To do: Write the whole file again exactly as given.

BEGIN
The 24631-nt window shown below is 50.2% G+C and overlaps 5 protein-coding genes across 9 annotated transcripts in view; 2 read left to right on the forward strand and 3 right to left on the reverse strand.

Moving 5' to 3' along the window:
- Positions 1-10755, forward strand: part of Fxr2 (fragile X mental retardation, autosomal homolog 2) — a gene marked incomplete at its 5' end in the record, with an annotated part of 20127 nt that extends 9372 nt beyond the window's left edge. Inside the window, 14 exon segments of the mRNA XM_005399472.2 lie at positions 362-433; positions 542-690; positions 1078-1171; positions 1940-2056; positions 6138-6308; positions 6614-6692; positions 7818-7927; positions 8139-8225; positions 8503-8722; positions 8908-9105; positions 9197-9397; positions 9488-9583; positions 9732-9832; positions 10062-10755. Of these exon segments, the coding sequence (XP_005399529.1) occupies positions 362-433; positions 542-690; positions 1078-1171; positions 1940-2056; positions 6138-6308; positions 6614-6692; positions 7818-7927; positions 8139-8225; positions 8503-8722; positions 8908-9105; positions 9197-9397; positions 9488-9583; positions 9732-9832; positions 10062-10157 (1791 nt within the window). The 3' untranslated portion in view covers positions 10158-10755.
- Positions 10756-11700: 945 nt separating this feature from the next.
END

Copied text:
The 24631-nt window shown below is 50.2% G+C and overlaps 5 protein-coding genes across 9 annotated transcripts in view; 2 read left to right on the forward strand and 3 right to left on the reverse strand.

Moving 5' to 3' along the window:
- Positions 1-10755, forward strand: part of Fxr2 (fragile X mental retardation, autosomal homolog 2) — a gene marked incomplete at its 5' end in the record, with an annotated part of 20127 nt that extends 9372 nt beyond the window's left edge. Inside the window, 14 exon segments of the mRNA XM_005399472.2 lie at positions 362-433; positions 542-690; positions 1078-1171; positions 1940-2056; positions 6138-6308; positions 6614-6692; positions 7818-7927; positions 8139-8225; positions 8503-8722; positions 8908-9105; positions 9197-9397; positions 9488-9583; positions 9732-9832; positions 10062-10755. Of these exon segments, the coding sequence (XP_005399529.1) occupies positions 362-433; positions 542-690; positions 1078-1171; positions 1940-2056; positions 6138-6308; positions 6614-6692; positions 7818-7927; positions 8139-8225; positions 8503-8722; positions 8908-9105; positions 9197-9397; positions 9488-9583; positions 9732-9832; positions 10062-10157 (1791 nt within the window). The 3' untranslated portion in view covers positions 10158-10755.
- Positions 10756-11700: 945 nt separating this feature from the next.